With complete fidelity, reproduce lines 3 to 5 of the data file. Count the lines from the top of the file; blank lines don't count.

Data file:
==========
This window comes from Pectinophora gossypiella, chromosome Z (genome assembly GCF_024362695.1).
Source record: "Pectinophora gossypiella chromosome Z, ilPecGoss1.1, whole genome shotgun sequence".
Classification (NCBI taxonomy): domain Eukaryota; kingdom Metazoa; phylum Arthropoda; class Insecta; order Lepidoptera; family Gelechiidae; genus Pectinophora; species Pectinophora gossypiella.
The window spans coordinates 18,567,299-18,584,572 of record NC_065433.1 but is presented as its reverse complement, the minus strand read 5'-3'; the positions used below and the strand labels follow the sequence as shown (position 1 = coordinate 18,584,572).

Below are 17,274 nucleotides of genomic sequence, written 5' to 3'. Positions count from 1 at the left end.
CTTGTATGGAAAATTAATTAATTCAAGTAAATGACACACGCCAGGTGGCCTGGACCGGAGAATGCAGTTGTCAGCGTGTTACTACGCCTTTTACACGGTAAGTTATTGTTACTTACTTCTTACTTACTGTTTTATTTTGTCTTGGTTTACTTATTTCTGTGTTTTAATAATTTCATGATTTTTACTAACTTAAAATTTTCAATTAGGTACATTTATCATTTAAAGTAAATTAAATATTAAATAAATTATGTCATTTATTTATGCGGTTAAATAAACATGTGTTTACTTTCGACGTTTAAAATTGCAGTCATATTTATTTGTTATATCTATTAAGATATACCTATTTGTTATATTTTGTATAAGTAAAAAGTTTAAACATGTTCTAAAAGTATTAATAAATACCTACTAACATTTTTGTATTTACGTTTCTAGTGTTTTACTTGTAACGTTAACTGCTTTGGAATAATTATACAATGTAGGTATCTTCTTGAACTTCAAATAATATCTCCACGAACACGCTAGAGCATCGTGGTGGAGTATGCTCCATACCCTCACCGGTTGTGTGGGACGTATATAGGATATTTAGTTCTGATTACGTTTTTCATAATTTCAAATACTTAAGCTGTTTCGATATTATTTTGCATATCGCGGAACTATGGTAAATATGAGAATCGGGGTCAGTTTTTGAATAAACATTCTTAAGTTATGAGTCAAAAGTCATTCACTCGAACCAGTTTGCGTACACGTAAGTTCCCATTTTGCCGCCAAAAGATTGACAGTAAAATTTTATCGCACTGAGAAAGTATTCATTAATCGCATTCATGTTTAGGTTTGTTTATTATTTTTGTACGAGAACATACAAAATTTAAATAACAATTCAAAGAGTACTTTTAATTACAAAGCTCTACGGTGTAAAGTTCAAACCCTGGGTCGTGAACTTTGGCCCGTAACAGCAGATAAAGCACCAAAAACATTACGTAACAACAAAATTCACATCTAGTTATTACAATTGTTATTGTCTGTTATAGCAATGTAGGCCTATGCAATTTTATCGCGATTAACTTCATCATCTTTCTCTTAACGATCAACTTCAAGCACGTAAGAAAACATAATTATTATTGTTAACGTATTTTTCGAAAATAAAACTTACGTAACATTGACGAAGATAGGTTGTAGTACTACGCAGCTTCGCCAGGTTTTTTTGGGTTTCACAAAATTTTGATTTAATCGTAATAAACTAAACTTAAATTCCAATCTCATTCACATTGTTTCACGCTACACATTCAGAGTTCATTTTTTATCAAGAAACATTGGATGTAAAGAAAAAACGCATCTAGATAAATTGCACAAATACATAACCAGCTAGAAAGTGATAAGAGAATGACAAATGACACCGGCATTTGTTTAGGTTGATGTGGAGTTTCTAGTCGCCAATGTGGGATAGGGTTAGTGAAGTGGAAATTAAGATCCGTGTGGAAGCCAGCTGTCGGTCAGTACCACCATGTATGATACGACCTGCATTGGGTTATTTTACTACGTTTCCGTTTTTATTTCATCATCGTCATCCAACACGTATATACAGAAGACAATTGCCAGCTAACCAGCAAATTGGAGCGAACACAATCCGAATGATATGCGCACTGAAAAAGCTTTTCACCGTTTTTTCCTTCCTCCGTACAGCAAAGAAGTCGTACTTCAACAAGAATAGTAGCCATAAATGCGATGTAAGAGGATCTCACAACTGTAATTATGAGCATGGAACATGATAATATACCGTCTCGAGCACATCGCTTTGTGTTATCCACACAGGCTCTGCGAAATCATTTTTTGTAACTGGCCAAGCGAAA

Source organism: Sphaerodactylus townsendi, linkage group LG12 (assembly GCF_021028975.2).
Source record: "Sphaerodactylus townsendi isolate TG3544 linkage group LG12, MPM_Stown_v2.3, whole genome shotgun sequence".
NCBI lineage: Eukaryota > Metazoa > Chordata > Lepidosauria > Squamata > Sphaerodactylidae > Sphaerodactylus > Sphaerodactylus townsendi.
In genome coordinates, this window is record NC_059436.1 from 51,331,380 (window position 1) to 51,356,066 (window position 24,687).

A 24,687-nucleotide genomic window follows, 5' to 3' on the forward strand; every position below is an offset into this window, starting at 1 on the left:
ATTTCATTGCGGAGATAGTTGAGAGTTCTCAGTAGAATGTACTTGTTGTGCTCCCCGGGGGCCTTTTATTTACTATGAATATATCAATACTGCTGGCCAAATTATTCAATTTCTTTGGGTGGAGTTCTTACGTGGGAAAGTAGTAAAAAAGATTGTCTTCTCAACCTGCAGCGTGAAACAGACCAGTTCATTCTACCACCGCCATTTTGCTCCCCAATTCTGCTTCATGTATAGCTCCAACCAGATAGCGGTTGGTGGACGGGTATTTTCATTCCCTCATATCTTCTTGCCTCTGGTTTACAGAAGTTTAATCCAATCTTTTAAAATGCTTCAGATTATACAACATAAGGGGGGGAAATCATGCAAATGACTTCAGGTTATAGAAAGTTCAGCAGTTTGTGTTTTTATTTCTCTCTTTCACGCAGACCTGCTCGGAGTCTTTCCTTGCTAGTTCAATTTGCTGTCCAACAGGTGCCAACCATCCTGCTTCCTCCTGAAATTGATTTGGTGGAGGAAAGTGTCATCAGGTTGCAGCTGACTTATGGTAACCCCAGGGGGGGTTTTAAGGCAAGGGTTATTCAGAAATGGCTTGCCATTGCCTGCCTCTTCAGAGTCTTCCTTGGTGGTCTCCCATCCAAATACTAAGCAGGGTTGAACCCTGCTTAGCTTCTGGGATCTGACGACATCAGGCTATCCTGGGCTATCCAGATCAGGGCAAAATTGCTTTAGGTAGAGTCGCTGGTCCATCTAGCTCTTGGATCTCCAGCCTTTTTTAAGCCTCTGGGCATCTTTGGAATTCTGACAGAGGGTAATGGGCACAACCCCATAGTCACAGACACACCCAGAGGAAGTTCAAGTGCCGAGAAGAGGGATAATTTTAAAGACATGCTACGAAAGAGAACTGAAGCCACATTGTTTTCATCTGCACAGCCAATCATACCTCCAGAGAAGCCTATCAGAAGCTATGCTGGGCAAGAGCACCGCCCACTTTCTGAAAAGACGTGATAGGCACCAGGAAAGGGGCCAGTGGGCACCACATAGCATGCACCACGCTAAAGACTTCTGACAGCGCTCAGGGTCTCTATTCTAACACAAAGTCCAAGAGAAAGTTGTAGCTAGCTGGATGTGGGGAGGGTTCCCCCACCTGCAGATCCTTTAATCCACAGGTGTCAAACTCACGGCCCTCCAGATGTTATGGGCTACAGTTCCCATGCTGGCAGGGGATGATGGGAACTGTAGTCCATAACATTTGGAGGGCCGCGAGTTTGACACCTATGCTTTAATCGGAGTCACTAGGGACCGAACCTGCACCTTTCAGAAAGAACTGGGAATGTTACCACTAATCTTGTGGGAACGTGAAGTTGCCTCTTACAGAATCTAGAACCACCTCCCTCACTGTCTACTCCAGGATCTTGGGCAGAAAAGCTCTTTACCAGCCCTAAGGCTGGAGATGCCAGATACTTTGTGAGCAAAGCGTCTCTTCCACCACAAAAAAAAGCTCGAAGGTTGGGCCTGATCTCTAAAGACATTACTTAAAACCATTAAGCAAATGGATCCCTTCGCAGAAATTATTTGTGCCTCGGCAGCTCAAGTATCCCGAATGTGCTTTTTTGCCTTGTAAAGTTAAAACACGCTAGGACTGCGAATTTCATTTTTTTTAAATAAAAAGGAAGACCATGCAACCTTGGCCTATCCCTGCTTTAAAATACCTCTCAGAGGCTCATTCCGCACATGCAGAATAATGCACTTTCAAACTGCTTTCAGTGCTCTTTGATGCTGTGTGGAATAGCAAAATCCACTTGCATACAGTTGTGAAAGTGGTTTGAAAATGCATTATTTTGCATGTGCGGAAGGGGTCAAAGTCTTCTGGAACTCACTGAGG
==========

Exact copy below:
Classification (NCBI taxonomy): domain Eukaryota; kingdom Metazoa; phylum Arthropoda; class Insecta; order Lepidoptera; family Gelechiidae; genus Pectinophora; species Pectinophora gossypiella.
The window spans coordinates 18,567,299-18,584,572 of record NC_065433.1 but is presented as its reverse complement, the minus strand read 5'-3'; the positions used below and the strand labels follow the sequence as shown (position 1 = coordinate 18,584,572).

Below are 17,274 nucleotides of genomic sequence, written 5' to 3'. Positions count from 1 at the left end.